A week later, Jesse finally releases the police officers from his control and goes out for a drink when Herr Starr shows up to join him. Starr assures Jesse that he’s come alone and that he’s aware that Jesse has been looking for God and that he believes he can help him.
The recipe for “Puzzle Piece” is simple: take a lot of the elements that our principal characters have been working through this season; whip up a destructive cohort of villains to take out, and just let the tensions simmer throughout. Jesse desperately trying to pull the team back to normalcy around a good ole fashioned Preacher beat ‘em up sequence just doesn’t work this time because of where everyone is mentally at this stage. I know I have been critical before on the pacing on the back half of the season, but the time spent building these dilemmas pays off tremendously in this episode.
Herr Starr continues to impress as a villain who just might have more than one note to play. My greatest fear with his character (having not read the comics) is that he would just be a carbon copy of your garden variety bad guy who’s over the top ruthlessness only slight overtakes his largely sociopathic demeanor. Starr, however, seems to be fighting against that familiarity in this episode much like our main characters fight against what’s been familiar to this show. And the ‘no means yes scene’…wrong in so many ways, but definitely trope subverting. I can’t really imagine why he decided to spare Jesse’s life in that particular moment, though whatever it is, I’m sure it can’t be good.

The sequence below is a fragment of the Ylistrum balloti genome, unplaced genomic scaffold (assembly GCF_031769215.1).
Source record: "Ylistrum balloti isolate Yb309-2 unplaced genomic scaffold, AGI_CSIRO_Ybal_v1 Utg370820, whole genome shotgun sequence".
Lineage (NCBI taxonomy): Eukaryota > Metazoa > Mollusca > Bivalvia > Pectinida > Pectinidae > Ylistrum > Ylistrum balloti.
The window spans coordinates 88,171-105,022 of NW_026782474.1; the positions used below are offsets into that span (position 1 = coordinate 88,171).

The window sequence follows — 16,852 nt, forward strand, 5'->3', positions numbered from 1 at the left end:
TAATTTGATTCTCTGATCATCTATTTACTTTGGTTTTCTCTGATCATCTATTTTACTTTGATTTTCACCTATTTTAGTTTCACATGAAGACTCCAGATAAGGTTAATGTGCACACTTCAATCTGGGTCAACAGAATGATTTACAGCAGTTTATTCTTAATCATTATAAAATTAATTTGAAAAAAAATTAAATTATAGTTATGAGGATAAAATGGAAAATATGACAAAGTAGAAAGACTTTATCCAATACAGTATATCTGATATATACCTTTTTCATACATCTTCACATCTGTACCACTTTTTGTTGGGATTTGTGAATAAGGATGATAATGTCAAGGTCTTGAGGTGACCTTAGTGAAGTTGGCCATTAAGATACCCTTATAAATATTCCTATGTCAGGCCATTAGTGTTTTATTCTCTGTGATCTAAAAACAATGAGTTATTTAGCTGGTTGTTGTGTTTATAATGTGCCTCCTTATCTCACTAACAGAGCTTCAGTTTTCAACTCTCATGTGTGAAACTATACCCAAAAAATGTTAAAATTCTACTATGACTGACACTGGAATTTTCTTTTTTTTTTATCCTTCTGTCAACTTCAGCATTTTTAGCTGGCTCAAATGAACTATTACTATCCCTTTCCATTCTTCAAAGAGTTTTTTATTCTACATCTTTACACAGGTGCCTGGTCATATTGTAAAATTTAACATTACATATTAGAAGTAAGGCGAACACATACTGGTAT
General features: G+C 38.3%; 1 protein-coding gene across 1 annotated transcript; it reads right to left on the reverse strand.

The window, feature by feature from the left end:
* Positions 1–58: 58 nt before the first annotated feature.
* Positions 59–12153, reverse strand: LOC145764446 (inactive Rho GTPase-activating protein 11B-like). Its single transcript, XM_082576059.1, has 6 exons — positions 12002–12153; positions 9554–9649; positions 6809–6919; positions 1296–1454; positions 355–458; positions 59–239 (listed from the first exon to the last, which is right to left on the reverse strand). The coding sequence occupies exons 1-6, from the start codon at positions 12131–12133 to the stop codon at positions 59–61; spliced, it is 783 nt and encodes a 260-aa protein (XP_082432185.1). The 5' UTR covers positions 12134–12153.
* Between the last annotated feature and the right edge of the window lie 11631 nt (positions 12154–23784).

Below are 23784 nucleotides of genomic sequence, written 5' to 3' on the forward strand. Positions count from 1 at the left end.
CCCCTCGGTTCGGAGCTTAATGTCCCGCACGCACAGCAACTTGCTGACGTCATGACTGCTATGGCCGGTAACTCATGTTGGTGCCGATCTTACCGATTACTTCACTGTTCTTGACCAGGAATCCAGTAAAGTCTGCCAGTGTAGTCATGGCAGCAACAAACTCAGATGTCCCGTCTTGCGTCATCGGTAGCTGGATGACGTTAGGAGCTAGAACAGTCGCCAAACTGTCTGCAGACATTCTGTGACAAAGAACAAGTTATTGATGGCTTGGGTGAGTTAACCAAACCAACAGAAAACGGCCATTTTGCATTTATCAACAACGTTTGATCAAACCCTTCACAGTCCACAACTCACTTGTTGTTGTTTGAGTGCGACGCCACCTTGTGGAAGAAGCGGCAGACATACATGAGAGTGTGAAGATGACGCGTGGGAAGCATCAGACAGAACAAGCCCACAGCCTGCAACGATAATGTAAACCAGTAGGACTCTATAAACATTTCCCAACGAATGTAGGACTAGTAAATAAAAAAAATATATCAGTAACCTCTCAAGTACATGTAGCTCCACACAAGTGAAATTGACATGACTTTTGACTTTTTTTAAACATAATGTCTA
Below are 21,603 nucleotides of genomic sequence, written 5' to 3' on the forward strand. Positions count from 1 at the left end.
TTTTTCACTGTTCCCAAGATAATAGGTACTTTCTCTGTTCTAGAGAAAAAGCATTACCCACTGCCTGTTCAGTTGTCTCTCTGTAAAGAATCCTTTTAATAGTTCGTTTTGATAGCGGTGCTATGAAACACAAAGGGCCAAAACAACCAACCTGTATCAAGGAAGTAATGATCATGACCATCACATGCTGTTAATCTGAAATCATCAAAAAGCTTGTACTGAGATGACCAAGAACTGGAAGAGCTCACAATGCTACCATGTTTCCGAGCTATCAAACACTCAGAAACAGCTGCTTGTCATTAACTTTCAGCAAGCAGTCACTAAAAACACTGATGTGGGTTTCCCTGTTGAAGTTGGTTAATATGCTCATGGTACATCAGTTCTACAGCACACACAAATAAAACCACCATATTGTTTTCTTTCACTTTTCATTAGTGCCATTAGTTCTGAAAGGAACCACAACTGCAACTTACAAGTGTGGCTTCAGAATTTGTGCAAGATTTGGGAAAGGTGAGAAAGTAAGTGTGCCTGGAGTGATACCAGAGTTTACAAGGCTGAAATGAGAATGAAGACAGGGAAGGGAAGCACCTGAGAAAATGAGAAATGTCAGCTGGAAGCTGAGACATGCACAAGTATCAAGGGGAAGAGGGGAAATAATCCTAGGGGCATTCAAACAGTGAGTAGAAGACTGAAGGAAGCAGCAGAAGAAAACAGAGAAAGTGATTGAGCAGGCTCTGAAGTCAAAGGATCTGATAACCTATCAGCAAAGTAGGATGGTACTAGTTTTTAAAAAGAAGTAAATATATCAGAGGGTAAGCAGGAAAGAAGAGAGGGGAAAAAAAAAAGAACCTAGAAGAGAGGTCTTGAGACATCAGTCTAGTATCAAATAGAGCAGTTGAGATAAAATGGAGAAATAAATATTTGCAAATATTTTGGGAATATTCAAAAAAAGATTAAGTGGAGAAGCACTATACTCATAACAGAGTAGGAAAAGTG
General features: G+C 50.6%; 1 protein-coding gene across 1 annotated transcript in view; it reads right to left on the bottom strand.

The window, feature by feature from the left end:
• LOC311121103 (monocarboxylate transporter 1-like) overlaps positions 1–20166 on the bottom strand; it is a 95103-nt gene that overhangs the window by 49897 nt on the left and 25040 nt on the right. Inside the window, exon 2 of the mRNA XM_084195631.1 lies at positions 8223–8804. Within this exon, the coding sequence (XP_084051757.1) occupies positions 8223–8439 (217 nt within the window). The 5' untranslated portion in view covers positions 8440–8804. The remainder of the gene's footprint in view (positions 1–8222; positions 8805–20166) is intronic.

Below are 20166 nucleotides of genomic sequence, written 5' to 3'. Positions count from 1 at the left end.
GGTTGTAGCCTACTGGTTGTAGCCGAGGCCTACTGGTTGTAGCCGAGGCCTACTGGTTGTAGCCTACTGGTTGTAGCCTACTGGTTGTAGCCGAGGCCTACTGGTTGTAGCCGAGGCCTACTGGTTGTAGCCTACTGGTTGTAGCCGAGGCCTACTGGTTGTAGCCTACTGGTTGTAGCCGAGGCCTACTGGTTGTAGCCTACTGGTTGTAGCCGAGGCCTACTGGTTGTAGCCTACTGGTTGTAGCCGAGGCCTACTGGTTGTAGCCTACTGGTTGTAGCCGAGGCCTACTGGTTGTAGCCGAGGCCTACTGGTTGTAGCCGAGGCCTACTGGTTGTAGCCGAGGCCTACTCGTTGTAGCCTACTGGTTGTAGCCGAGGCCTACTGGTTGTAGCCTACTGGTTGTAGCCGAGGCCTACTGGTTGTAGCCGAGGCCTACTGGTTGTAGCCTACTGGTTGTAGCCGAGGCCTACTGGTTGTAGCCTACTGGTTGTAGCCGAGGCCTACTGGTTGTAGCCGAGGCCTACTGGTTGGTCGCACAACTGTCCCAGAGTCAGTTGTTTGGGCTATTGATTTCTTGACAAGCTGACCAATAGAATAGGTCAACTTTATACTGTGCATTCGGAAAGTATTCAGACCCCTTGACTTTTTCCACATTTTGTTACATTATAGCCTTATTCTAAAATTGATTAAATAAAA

The meat and potatoes of the episode is truly Jesse’s selfishness that is at the heart of the now boiling tensions within our group. The relationship between Jesse and Cassidy at this point is toxic. There seems to be an intense level of discontent emanating from Cassidy specifically that Jesse is just completely unaware of, and that more than anything is exacerbating his growing resentment. Similarly with Tulip, Jesse is so focused on finding God and following his purpose that things with them are starting to disintegrate. What she clearly needs is someone to help her deal with what is obviously PTSD, but she finds herself with a group especially ill-suited for the job.
“Puzzle Piece” continues a positive trend in Preacher’s trajectory; somehow building off of plots that have been pretty thin (except with Cassidy’s.) The real success of this episode is the acting, which does most of the heavy lifting here. The thematic concept of a puzzle piece seems a little forced but, since it clicks things into place for Starr, I guess it works. All my nits being picked, I think this is a great episode and sets up for what will certainly be an interesting conversation between our protagonist and antagonist next week.